List Item: Read 100 of the greatest works of fiction
Progress: 28/100Title: Lolita
Author: Vladimir Nabokov
Year: 1955
Country: France

I am really conflicted about this novel. I have no doubt about the fact that I am really happy to be able to say that I have read Lolita. I am also glad that I did NOT read this when I was a teen, because I might have missed the point entirely.

Humbert Humbert (the narrator and central paedophile of the novel) is a sociopath and a monster. He is not necessarily a monster just because he wants to have sex with 12-14 year old girls. There are enough people out there who suffer from this predilection without acting on it. People who hate themselves and end up taking their own lives because they can never be rid of their urge.  Humbert, however, does act on it and he doesn’t care as long as he is able to get off. No doubt about it, he ruins the life of the titular Lolita (name: Dolores Haze) as he never really makes the connection that she is a person and not his dream made flesh.


Humbert is charming. He is a smart man, who enjoys word play and is able to generate sympathy. At no point in this book did I forget that it was Humbert who was meant to be writing this book. He tries to generate pathos early on by explaining the reason he fancies young girls (due to a childhood girlfriend dying). Here’s the thing though, he’s probably lying.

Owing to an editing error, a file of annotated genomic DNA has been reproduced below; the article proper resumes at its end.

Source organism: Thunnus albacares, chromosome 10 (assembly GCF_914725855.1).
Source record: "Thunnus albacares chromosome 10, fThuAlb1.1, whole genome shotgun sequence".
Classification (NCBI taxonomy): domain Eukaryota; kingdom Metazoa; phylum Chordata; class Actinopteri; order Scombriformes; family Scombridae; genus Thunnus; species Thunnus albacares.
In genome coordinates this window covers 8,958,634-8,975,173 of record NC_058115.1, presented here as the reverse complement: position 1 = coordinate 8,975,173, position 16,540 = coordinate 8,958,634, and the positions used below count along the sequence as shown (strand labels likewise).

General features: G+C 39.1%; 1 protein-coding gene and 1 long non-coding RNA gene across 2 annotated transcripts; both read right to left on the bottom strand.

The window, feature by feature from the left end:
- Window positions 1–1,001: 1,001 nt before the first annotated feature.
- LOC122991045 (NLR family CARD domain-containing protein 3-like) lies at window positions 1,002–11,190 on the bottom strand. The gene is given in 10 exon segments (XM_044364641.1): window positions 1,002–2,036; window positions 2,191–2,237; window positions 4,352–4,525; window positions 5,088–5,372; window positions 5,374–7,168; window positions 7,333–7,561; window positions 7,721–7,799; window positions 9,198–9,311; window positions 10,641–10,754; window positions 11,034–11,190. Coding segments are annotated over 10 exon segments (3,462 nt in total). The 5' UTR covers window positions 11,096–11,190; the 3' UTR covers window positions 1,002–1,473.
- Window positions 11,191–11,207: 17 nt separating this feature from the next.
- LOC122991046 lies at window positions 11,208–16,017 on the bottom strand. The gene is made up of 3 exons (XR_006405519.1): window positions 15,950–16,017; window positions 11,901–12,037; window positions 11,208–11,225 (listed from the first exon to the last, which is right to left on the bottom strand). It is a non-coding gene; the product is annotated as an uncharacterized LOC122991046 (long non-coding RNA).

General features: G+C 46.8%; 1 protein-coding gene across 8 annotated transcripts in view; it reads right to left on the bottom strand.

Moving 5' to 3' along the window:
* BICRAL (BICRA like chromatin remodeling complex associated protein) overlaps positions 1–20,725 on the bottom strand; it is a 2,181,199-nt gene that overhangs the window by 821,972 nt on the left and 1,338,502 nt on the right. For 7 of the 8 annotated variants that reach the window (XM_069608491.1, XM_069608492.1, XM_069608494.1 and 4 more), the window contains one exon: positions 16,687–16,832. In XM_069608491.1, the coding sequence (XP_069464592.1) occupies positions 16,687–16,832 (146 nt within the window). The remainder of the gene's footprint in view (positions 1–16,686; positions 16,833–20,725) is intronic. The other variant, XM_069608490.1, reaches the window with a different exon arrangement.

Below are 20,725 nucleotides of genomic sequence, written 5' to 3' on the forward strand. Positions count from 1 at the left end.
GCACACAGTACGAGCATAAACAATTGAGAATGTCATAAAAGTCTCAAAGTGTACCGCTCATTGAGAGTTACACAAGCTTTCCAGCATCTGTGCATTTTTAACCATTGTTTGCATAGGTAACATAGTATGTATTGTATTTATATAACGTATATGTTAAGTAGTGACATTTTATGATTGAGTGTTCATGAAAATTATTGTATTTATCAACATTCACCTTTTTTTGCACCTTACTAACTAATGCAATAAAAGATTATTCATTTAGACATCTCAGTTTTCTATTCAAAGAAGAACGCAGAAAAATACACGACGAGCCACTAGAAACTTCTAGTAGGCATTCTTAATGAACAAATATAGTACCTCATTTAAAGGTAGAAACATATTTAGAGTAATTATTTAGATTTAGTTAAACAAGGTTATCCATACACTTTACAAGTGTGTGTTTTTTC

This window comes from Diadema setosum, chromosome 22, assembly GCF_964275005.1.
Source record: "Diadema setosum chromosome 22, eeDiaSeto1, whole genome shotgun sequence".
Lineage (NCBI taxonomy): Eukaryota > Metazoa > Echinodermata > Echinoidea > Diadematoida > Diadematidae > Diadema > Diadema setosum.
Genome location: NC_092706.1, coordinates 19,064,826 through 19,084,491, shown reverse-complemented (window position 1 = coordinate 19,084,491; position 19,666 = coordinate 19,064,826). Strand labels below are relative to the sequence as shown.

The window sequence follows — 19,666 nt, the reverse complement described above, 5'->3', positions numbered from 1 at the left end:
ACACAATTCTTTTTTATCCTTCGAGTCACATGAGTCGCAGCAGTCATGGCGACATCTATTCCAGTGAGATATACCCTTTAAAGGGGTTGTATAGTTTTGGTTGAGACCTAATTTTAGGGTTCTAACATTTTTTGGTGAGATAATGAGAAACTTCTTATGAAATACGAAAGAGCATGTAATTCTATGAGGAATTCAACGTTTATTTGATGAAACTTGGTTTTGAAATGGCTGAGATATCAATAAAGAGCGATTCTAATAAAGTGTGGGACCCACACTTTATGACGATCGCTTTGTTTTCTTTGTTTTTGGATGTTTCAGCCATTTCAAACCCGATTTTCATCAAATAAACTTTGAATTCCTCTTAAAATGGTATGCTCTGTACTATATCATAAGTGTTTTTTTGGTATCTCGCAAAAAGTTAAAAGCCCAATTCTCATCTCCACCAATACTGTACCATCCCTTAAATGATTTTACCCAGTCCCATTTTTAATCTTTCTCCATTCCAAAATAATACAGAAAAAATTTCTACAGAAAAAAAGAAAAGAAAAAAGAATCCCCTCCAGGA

In fact, there is very little in the book that could be considered 100% truthful apart from his feelings of infatuation with this young girl. It is clear that, in his own way, Humbert truly loved Dolores (I am reluctant to call her ‘Lolita’ since that is the name he uses). He is obsessively in love with her to the point that he murders one man and is culpable of manslaughter of someone else.

He shows little emotional awareness of others until towards the end of the book, where he talks about moments when he realizes that Dolores was scared or afraid. As she grows, he becomes aware more and more of how he has effected her. It’s more than a case of too little, too late. However, it goes a long way to explain why, as he sits in jail, he is admitting to these crimes.

To Humbert, maybe this confession is his attempt at atonement. Most likely, it’s an act of ego-stroking. It’s a fascinating and thought-provoking book.